Tr. II, 36.

MR. McSORLEY: Yes, Your Honor.

If I may, as I was just about to say, throughout the time that Mr. Sacks was representing Mr. Roberts, and the Government had made an offer in the case of a plea disposition, which is common where any defendant faces multiple charges, our offer throughout each and every negotiation was always the same, we would only take a plea to the lead count, we would retain the right to allocute, and we would forego, if there was a plea, the right to ask for the maximum imposition of sentence, but we would specifically retain the right to ask for a substantial sentence.

THE COURT: Was that point specifically brought out?

MR. McSORLEY: Specifically, Your Honor, and repeatedly and repeatedly, because as Your Honor knows, or at least from the Government's point of view, this was a strong case, we had 44 tapes that we were prepared to introduce, the bulk of which contained Mr. Roberts' voice. We had at least three witnesses who were prepared to identify his voice on tape.

Tr. II, 43-44.

I went into the jury room with Mr. Roberts and Mr. Sacks, the three of us were in there, and I reiterated then essentially what Mr. Sacks has said this morning, but there was one major difference. I specifically, and I have a crystal clear recollection of this, told the defendant that we would reserve the right to allocute. 8

It was at that point that he asked Mr. Sacks about the meaning of an allocution and Mr. Sacks gave the explanation. Right after that I specifically told him we would not ask for the maximum period of time if he pled, but we are going to reserve the right to ask for a substantial sentence, and Mr. Roberts looked at me and he made the remark that I know you have your job to do.

I told him then that we would not have any objection to release on bond pending sentencing, that we would bring to the Court's attention whatever favorable attention the Court would care to give it, the fact that this was a plea and would save the Court and counsel time and money and effort, and that we would have no objection to release pending sentencing. Finally, that we would dismiss the remaining counts at the time of sentencing.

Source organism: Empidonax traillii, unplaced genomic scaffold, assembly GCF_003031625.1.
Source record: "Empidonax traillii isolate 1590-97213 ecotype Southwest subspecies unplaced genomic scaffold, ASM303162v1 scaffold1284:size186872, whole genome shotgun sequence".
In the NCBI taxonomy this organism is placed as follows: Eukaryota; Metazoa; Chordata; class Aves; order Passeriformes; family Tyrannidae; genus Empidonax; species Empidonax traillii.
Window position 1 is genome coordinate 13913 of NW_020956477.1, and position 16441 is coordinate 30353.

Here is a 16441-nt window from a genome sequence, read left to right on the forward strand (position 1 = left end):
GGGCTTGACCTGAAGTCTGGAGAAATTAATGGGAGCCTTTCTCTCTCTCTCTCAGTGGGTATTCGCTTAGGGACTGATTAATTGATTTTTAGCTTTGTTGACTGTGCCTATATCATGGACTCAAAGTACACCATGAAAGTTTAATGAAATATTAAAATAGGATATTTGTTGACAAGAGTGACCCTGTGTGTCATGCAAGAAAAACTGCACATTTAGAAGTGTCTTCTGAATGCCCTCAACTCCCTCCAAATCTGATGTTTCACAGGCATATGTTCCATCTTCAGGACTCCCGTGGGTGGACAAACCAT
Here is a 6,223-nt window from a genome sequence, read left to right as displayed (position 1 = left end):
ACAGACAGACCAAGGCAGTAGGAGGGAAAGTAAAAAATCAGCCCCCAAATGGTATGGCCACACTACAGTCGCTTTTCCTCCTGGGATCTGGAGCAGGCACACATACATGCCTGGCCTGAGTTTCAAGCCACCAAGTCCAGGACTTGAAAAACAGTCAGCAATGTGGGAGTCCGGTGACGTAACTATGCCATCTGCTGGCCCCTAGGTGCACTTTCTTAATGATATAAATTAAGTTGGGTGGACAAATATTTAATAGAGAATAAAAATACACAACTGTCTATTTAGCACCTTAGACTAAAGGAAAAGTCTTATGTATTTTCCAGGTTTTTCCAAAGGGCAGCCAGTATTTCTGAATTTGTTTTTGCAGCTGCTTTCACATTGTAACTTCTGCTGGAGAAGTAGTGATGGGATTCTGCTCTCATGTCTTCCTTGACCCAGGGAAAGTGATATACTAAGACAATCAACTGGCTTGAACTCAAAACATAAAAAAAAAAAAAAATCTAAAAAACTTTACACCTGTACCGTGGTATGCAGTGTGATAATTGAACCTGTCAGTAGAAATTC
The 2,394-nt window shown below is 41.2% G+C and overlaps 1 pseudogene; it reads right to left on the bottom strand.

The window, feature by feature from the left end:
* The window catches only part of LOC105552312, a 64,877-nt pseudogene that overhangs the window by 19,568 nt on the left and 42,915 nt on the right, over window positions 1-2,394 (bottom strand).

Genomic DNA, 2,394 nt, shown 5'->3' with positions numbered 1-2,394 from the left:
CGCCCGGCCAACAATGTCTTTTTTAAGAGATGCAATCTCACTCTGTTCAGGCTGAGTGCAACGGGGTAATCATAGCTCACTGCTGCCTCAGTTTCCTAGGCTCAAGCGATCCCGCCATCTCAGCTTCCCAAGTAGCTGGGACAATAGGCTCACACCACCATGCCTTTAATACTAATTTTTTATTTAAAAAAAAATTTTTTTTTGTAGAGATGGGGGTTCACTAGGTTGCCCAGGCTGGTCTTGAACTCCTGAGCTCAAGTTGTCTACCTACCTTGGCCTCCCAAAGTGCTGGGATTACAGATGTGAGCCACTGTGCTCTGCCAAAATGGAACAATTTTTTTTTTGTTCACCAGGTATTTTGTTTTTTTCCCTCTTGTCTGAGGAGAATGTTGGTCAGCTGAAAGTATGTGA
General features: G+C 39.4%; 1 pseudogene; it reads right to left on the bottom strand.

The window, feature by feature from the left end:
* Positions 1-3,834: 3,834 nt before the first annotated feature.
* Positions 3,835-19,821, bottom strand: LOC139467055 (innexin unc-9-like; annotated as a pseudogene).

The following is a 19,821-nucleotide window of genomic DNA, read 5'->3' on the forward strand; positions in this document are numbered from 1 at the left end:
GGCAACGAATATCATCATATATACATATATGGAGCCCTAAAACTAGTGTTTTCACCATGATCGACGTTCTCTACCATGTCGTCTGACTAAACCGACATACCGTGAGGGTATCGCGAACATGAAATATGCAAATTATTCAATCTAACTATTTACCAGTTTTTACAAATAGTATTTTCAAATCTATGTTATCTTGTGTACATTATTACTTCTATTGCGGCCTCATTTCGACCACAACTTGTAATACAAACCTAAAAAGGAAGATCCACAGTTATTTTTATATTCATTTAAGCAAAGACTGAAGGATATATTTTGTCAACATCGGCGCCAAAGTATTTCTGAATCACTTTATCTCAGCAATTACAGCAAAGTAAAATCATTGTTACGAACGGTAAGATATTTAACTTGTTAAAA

Now, that was about a four point bargain. They mulled it over some more after I left the room, and then we came in. A plea was put down on the record, and as I recall at the appropriate time Your Honor asked me were there any promises or threats or inducements, and I put those on the record. I remember specifically saying to the Court that the Government would specifically retain the right of allocution. 9 All of this was on the record. If there was any misunderstanding at that point about what it was that induced the plea, it was then and there, and counsel for the defendant himself should have brought the matter to the Court's attention. I was under no misapprehension as to what I had said. As I stand here today I have a crystal clear recollection.

Tr. II, 46-47-48. Concerning the file memorandum the U.S. Attorney had dictated "immediately after the plea," he testified:

In there I summarized what had happened, that there was a plea to the first count of the indictment, and in the fourth line it stated that the Government specifically reserved the right to file an allocution. 10 I represented...